Twitter is buckling down on hate speech on the platform, a move marked by updates to its abuse policy and, seemingly, by its removal of several accounts aligned with the alt-right.
USA Today reported on Wednesday that Twitter had suspended the account of Richard Spencer, a leading voice of the alt-right movement, which is rooted in white supremacist, misogynistic and authoritarian ideologies.
"I am alive physically, but digitally speaking there has been execution squads across the alt-right," Spencer says in a YouTube video.
Spencer's verified account was removed on Wednesday alongside accounts for his think tank, National Policy Institute, his online magazine, Radix Journal, and a book publishing company Spencer runs, Washington Summit Publishers.
"What this leads me to believe is that there was some kind of coordinated effort to just wipe out alt-right Twitter," Spencer says in the video. "I think Twitter, and I'm sure Facebook too and some others, I think they are deeply triggered by Trump's election. ... Social media did help elect Trump. This is a clear sign that we have power."
"The Twitter rules prohibit violent threats, harassment, hateful conduct and multiple account abuse, and we will take action on accounts violating those policies," a Twitter representative said when reached for comment on the recent suspensions.
This isn't Twitter's first removal of an account associated with the alt-right movement — it permanently banned Milo Yiannopoulous from the site in July after he spearheaded a racist and misogynistic trolling spree against actress Leslie Jones.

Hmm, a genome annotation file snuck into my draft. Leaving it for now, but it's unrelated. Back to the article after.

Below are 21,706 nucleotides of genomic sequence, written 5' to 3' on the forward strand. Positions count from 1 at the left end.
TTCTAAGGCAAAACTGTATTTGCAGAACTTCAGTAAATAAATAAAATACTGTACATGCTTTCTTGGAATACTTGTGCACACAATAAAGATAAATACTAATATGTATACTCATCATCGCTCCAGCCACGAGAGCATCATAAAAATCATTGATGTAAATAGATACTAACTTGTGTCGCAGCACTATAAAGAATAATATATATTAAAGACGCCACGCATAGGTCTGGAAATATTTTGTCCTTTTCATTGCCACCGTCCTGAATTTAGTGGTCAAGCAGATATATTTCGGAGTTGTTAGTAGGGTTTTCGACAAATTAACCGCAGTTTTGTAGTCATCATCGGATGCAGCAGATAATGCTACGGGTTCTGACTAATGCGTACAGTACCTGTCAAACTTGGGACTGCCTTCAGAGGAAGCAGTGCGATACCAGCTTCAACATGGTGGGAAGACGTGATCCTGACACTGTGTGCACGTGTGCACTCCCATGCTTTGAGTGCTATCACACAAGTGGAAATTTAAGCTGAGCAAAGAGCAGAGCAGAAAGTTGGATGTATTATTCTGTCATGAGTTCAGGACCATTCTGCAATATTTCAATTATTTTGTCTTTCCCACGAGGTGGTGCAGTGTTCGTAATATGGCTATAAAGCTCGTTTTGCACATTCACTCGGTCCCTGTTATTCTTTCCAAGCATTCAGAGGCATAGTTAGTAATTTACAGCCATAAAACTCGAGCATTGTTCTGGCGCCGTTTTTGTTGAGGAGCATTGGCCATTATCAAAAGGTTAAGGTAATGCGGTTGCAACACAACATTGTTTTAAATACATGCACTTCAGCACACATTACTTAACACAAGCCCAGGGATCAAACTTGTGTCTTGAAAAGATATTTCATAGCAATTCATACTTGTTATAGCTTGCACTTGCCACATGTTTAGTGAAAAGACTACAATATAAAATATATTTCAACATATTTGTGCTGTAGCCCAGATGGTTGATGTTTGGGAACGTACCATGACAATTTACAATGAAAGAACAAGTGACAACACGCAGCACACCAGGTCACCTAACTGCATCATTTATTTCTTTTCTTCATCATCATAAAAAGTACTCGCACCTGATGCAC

"We know many people believe we have not done enough to curb this type of behavior on Twitter. We agree," Twitter said in a statement to BuzzFeed following the ban. "We are continuing to invest heavily in improving our tools and enforcement systems to better allow us to identify and take faster action on abuse as it's happening and prevent repeat offenders."
But Wednesday's purge of several alt-right accounts didn't clear out all of the movement's talking heads on Twitter. For example, Matthew Heimbach, who is outspoken about his alt-right views and the "fresh face of fascism," is still active — and verified.
Hateful conduct is a violation of Twitter's policy, which states users "may not promote violence against or directly attack or threaten other people on the basis of race, ethnicity, national origin, sexual orientation, gender, gender identity, religious affiliation, age, disability or disease."
If Twitter users aligned with the alt-right violate the hateful conduct policy, Twitter may ask the user to remove the tweet or suspend their account altogether, depending on the severity.
If this policy leads to the mass suspension of alt-right users, it seems they already have in mind other places to go. As Spencer notes in the video, Gab, a free speech platform, could be next. Or as IllumaSpiracist notes on reddit, a mass flock to VOAT, an aggregated news service and social network with voting similar to Reddit, is also an option.